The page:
The US Commerce Department said it believes that Chinese chipmaker Semiconductor Manufacturing International Corp (SMIC) potentially violated US export rules by producing a chip for Huawei’s Mate 60 Pro phone.

However, during a congressional hearing on Thursday, March 21, Alan Estevez, who oversees export policy at the department, said that an investigation into the possible breach was still ongoing.

The Capitol Building of the United States of America
The Capitol Building of the United States of America – Getty Images

The US government opened its investigation in September 2023 after it was first discovered the Huawei Mate Pro 60 contained Kirin 9000S chips. These 7nm, 5G-enabled chips are produced in China by the partly state-owned SMIC.

When asked if SMIC might have had the ability to produce the chip for Huawei using American tools, Estevez responded that while he couldn't speak to any specific findings from the investigation, the department "certainly [shares] those concerns."

The US has sought to restrict the availability of 7nm chips in China by imposing export restrictions, and SMIC was barred by the US from obtaining the machines necessary for the production of 7nm chips in late 2020. When the Department of Commerce started its investigation, at that time, the most advanced chip SMIC had been known to manufacture was a larger-scale 14nm semiconductor.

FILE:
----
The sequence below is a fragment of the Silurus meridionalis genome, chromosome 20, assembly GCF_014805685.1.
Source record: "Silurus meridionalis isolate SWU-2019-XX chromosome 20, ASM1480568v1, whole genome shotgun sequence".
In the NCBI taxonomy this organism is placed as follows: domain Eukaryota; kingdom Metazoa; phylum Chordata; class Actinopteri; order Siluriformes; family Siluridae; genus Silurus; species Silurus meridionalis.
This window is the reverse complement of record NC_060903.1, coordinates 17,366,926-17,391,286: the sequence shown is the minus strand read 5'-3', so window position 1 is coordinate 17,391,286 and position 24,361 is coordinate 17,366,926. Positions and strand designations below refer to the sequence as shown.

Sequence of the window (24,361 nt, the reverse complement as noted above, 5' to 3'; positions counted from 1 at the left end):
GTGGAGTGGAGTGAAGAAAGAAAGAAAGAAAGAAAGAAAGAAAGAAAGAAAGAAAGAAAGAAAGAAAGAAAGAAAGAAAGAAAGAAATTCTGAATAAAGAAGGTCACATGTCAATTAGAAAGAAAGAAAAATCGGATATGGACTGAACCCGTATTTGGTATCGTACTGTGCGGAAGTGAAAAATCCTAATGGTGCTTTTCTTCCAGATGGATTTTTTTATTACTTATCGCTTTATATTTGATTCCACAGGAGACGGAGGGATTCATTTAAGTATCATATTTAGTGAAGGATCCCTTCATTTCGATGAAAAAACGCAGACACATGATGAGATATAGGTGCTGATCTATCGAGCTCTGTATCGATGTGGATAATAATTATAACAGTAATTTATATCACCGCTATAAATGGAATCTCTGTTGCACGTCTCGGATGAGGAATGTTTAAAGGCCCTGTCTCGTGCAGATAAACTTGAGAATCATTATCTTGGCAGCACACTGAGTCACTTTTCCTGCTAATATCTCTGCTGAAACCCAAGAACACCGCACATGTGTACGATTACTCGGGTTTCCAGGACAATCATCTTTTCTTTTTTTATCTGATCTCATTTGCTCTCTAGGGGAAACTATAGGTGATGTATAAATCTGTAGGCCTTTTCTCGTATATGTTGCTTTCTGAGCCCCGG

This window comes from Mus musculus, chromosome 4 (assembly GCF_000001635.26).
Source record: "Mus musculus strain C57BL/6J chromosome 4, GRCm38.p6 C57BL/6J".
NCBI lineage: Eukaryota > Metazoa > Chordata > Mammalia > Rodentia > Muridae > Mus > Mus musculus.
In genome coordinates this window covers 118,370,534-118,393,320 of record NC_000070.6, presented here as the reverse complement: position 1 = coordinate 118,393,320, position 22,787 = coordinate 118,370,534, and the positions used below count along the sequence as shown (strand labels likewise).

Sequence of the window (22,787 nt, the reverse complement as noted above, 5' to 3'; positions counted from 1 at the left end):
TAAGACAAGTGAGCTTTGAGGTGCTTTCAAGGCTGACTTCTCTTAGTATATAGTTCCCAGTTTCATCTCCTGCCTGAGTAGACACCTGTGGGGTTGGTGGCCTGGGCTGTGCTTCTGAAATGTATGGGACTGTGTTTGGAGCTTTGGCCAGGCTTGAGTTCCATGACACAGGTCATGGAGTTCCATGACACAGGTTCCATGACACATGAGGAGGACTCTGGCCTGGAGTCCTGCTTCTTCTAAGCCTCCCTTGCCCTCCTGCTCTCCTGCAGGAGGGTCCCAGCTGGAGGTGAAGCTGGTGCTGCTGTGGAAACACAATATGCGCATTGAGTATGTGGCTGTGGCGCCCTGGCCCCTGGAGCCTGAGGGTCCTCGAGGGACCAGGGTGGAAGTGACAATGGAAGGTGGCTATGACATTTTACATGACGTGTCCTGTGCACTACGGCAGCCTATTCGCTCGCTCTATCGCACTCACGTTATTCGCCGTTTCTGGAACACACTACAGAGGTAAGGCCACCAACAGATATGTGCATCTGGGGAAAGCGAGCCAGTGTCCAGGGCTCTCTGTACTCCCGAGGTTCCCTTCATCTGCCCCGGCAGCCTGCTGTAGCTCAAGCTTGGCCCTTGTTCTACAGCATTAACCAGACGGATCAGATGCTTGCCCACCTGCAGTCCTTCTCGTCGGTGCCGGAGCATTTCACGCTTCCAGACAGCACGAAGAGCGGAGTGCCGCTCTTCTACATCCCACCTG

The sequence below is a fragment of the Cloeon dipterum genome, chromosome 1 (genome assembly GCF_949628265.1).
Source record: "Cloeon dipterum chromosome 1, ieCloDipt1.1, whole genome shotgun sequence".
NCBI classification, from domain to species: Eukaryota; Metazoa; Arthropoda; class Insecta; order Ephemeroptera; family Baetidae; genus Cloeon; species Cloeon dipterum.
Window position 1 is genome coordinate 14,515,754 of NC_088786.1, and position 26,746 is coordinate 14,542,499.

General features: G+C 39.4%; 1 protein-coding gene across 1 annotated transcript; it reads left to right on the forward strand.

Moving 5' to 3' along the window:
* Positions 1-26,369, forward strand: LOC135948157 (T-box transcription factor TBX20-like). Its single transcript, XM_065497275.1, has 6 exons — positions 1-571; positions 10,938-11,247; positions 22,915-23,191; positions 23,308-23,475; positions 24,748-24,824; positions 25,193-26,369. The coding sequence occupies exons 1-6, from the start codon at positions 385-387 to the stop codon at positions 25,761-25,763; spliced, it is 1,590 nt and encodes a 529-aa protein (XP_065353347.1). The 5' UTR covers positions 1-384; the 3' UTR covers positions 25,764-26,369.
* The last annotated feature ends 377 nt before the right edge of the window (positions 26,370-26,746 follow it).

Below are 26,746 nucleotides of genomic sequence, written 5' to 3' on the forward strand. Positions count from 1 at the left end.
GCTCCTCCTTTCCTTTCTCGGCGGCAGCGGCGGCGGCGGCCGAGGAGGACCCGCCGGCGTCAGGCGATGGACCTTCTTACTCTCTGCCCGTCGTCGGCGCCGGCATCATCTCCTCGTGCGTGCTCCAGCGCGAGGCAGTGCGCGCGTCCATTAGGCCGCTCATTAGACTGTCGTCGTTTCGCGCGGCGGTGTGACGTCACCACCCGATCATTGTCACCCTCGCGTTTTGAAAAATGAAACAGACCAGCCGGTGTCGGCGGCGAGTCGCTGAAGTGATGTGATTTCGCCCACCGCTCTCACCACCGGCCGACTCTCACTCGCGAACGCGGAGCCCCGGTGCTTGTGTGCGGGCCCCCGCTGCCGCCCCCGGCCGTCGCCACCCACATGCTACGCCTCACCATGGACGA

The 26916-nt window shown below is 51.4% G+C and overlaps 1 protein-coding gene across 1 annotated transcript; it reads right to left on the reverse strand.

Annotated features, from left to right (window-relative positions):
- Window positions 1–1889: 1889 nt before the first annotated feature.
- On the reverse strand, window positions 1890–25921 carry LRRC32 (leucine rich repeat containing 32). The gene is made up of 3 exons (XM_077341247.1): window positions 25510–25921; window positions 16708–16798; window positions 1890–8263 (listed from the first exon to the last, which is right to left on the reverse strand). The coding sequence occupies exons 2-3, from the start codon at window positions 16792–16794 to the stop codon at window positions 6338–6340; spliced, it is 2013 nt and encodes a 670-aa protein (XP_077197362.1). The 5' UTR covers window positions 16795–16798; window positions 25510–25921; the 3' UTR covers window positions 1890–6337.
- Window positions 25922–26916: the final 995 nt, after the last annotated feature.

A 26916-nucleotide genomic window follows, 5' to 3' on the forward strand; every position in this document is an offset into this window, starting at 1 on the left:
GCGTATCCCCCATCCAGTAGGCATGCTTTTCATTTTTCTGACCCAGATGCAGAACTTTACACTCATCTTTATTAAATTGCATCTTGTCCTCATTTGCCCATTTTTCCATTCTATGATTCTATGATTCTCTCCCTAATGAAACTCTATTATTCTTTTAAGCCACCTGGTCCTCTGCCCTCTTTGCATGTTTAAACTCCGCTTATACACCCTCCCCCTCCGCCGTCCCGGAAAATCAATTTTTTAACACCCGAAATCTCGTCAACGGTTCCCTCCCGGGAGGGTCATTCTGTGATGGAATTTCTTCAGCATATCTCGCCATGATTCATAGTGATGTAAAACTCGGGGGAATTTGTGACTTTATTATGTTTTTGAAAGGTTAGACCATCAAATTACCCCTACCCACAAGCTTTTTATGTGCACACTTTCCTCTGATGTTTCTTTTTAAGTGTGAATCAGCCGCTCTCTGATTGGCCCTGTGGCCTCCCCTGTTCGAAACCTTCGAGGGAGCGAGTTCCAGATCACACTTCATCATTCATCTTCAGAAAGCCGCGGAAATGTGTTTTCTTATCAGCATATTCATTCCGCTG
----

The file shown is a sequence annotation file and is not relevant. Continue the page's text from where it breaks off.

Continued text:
TechInsights, a semiconductor research and analysis organization that published an analysis of the component parts of the Mate Pro 60, said it also found that South Korean SK Hynix’s LPDDR5 memory had been used in the phone. However, in a statement released by the company at the time, it insisted it had not sold any of its products to the company since US sanctions were first imposed in 2020.

The US is currently engaged in a trade war with China and has imposed controls on the export of some types of chips to the country to stop it from developing advanced AI systems and to prevent it from having access to technology that could be used for military modernization and human rights abuses.

Huawei was banned from providing equipment to the US government under the Defense Authorization Act of 2018. A general import ban followed shortly thereafter, with former President Donald Trump signing a law in 2020 to prevent US rural telecom carriers from using Huawei network equipment.